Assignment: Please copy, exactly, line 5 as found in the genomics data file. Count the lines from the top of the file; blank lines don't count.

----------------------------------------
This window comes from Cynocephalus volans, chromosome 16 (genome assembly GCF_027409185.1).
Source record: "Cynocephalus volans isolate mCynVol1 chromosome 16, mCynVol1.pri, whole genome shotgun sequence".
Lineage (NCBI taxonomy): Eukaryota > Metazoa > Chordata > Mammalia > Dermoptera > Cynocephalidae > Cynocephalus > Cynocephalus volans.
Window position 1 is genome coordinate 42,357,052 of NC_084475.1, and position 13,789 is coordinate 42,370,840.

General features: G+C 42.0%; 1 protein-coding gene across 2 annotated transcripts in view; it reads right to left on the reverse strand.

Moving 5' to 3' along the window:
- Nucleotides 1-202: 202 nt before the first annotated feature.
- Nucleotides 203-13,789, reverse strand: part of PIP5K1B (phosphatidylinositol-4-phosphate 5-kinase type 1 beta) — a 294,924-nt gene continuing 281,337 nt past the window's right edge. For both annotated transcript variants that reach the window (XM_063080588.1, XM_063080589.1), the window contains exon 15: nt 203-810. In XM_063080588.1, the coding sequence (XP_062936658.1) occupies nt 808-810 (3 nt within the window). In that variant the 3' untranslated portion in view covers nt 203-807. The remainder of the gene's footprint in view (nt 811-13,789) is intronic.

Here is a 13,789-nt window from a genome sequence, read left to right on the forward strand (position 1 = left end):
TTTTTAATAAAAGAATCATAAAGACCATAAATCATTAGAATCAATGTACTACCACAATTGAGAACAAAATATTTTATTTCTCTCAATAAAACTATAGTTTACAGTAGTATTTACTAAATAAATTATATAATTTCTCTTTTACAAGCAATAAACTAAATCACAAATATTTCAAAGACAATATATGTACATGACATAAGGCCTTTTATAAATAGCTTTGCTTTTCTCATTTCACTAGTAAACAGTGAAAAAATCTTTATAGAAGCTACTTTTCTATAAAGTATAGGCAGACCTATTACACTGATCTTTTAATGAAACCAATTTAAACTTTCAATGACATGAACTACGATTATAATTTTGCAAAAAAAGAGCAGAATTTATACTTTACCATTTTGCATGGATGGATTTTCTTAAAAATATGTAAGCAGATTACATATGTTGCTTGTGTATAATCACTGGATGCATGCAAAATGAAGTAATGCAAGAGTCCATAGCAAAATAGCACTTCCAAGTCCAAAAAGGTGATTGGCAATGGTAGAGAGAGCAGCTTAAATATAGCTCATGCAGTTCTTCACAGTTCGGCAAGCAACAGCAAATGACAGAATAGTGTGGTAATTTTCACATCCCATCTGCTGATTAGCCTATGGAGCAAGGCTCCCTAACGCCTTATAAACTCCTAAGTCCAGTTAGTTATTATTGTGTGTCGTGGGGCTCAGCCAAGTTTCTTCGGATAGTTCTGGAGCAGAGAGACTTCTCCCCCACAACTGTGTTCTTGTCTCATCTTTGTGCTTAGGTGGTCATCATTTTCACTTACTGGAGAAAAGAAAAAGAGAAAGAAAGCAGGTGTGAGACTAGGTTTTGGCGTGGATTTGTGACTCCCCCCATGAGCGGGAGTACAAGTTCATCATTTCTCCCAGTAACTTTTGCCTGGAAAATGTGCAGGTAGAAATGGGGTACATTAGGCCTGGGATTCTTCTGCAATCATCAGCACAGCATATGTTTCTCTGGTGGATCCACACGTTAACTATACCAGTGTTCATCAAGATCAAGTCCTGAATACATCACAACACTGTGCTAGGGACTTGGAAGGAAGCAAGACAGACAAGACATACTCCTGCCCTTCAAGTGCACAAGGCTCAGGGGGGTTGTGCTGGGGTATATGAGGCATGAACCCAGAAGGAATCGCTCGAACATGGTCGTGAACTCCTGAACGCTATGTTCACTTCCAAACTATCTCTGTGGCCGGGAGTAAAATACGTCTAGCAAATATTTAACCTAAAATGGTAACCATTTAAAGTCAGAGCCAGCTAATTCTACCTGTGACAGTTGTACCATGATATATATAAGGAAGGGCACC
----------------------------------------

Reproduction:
General features: G+C 42.0%; 1 protein-coding gene across 2 annotated transcripts in view; it reads right to left on the reverse strand.